Dr. Darlene Elliott-Faust Clinical Child and Adolescent Psychologist

What is CBT?

CBT stands for cognitive behaviour therapy.  It is a psychological treatment that is research-based.  The premise of CBT is that our thoughts, feelings and behaviour are inter-related.  If you change one component, the others will change.  The research findings overwhelmingly support CBT as highly effective in the treatment of anxiety.   It is also used in the treatment of depression, eating disorders, pain management, anger management and social skills training etc.

CBT is active, collaborative and has a strong educational component.  The therapist initially takes a thorough history and has the client complete questionnaires to understand the nature of the presenting concerns (e.g., anxiety).  The therapist then teaches the client about the relationship between thoughts, feelings and behaviours and some key effective strategies (i.e., relaxation).  The therapist and the client work together to apply the knowledge, techniques and strategies to the client’s concerns.  Homework, which is practicing the new skills and recording progress, is assigned each session.  Typically, a client is initially seen for 6 to 10 weekly or biweekly sessions.  Sessions are then spaced out to once a month, then every few months and finally to an “as needed” basis.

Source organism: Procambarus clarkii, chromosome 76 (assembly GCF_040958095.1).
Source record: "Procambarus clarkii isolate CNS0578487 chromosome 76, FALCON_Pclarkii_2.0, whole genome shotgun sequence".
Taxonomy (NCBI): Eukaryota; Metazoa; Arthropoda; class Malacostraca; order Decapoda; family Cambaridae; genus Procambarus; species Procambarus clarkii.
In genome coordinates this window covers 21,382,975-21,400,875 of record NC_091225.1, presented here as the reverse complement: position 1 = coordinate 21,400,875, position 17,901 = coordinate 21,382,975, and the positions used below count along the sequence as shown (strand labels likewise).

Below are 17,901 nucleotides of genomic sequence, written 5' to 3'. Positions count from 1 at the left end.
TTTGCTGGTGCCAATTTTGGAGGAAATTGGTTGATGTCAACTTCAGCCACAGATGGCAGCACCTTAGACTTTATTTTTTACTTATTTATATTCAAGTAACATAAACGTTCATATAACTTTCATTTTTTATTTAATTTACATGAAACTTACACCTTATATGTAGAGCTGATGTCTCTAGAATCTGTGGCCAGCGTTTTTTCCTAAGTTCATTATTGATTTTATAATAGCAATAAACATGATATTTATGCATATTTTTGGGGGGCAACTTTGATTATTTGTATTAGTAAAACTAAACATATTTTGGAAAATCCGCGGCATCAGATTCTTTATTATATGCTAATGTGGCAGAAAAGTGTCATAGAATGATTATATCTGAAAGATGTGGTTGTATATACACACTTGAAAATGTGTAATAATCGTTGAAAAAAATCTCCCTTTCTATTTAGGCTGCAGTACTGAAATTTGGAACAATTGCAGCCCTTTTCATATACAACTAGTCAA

Let’s look at an example:

A seventeen year old boy presents with concerns about “blanking out or totally freezing in a test situation”.  His marks are plummeting so that he feels he will not get into the college of his choice, which heightens his anxiety further.  He spends most of his time worrying about this problem and its impact on his future, and it is affecting his health.

After taking a history of the concern and reviewing his school records, the approach would be two-pronged.  The first step would be to look at his school habits, such as attendance, note taking, homework and studying skills. The focus would be to work on any areas that are weak.  Next would come the CBT.  He would be instructed in a relaxation technique to counter the anxiety and catch it early in the process.  He would be taught to look at his thoughts in the test situation and practice keeping them positive and realistic (e.g., “ I am prepared for the test.  I will do my best.  Remember to see how much the question is worth and use my time accordingly”).  Practice and success with controlling the anxiety, with the combination of strategic learning skills and CBT, would show the student that well-managed anxiety can be an asset!

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